I’ll admit I haven’t watched every episode of Rick Stein’s food-travel shows, but I haven’t ever seen the British celebrity chef book in for a hotel massage or facial. To unwind, the jovial Stein is more likely to retreat to the breakfast buffet or the bar for snacks and a drink.

Yet guests of his boutique NSW seaside hotel Bannisters Port Stephens, which opened last November three-and-a-half-hours north of Sydney, will be able to do both relaxing activities following the launch of its spa this month.

Simply called Spa Bannisters, the intimate five-room space reflects the pretty colour palette of the hotel. Interior designer Romy Alwill, who is also behind the hotel’s aesthetic (with consultation from Stein’s wife, Sarah), was again commissioned for the project, which has touches of musk-pink, pale-coloured timber, brass and terrazzo tiling. The restrained design sets the tone for the calming treatments, with the atmosphere enhanced by a curved timber batten wall, as well as soft, warm lighting and flowing curtains.

Treatments include massages (for two people or solo), facials, body exfoliations, body cocoons (wraps), peels, pedicures, manicures and waxing. All products come from Australian skincare brands Kora Organics (by model and entrepreneur Miranda Kerr) and Organicspa. Some of the rooms have outdoor rain showers for washing away scrubs – but a refreshing al fresco rinse is probably better suited to the warmer weather.

The spa practitioners are experienced, and while they might not be able to knead out stubborn tightness with a 60-minute massage, this isn’t a place you’ll get a frustratingly limp rub-down either. The facialists are particularly skilled in rejuvenating dehydrated winter skin, and the 60-minute Bio Hydra facial left me cleansed, exfoliated, replenished and with the realisation that if I don’t add more moisturiser to my daily routine, I’ll never have a TV career like Stein’s.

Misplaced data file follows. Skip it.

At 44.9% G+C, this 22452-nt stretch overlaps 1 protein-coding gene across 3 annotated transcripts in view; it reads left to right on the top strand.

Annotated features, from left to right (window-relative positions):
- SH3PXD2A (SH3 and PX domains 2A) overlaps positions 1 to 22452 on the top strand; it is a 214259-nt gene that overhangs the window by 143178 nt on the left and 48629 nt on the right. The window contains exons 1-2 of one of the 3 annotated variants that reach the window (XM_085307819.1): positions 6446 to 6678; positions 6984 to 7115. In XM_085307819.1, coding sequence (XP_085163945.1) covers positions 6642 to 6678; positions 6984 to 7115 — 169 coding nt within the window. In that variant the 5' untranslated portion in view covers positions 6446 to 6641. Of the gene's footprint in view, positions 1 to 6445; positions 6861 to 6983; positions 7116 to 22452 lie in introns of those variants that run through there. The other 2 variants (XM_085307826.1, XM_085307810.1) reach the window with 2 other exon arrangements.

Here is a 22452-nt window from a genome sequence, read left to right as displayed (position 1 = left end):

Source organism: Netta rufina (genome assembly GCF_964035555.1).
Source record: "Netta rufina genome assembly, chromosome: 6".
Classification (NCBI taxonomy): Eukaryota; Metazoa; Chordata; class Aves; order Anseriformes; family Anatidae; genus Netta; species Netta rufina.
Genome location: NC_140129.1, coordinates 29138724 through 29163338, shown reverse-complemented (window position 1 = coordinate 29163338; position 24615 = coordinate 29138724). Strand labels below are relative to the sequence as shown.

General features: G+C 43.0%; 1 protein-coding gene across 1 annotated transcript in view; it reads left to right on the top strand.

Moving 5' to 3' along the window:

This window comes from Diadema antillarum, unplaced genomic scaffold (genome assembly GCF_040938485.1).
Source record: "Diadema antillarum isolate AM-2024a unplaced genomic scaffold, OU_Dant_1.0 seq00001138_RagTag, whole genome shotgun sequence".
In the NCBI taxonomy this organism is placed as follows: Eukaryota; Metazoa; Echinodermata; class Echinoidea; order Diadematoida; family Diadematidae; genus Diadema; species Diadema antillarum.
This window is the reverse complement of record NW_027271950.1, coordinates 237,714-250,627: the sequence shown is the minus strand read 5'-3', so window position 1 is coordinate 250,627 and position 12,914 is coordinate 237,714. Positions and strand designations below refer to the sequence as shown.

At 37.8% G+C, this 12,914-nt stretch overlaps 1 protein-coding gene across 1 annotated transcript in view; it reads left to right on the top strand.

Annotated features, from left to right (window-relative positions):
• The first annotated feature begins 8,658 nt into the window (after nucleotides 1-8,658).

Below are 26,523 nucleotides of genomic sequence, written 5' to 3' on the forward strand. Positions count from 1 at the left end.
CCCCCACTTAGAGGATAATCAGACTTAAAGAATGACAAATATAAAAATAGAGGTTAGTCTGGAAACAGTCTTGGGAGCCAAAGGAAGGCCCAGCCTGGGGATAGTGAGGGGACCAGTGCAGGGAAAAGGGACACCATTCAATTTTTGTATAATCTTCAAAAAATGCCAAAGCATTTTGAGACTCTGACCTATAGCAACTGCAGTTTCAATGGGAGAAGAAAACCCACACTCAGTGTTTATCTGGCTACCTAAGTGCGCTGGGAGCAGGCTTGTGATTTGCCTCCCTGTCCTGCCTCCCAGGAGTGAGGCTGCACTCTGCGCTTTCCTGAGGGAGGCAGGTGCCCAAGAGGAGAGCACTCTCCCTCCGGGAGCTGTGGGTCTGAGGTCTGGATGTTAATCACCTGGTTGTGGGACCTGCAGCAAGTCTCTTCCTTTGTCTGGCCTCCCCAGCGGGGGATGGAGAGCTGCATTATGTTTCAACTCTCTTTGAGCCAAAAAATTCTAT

The poolside day beds seem like a clever place to retreat to with your dewy, buffed skin after your de-stressing bonanza. There you can order cocktails and lots of snack-style food, including a very excellent braised-octopus bruschetta with plump green olives, or tacos of golden fried fish in house-made corn tortillas topped with pico de gallo. The pillowy steamed bao buns with chicken katsu are a great option, too.

The addition of the spa at the third Bannisters property (Stein also co-owns two Mollymook venues, Bannisters by the Sea and The Pavilion, with his business partner Peter Cosgrove) means there’s something extra to do during the day at the hotel, aside from eating and relaxing by the pool. That said, it’s just the right amount of busyness. There aren’t too many accommodation options of this scale (78 rooms) and quality within a relatively easy drive from Sydney where you can laze it up beside an infinity pool and not feel compelled to leave the resort for a stack of activities.

You can then finish your day with a pretty decent dinner in a lively, good-looking dining room. Rick Stein at Bannisters, his signature seafood restaurant steered daily by head chef Mitchell Turner, is always busy. The menu lists dishes Stein picked up on his travels for shows such as Rick Stein’s Far Eastern Odyssey, The Road to Mexico and Rick Stein, A Cook Abroad, among others. Particularly noteworthy: the superb creamy black cuttlefish risotto that Stein discovered in Croatia. I suppose it’s better for us that he spent his time hitting the eateries rather than the spas.

Spa Bannisters is open daily from 9am to 5.30pm at 147 Soldiers Point Road, Soldiers Point.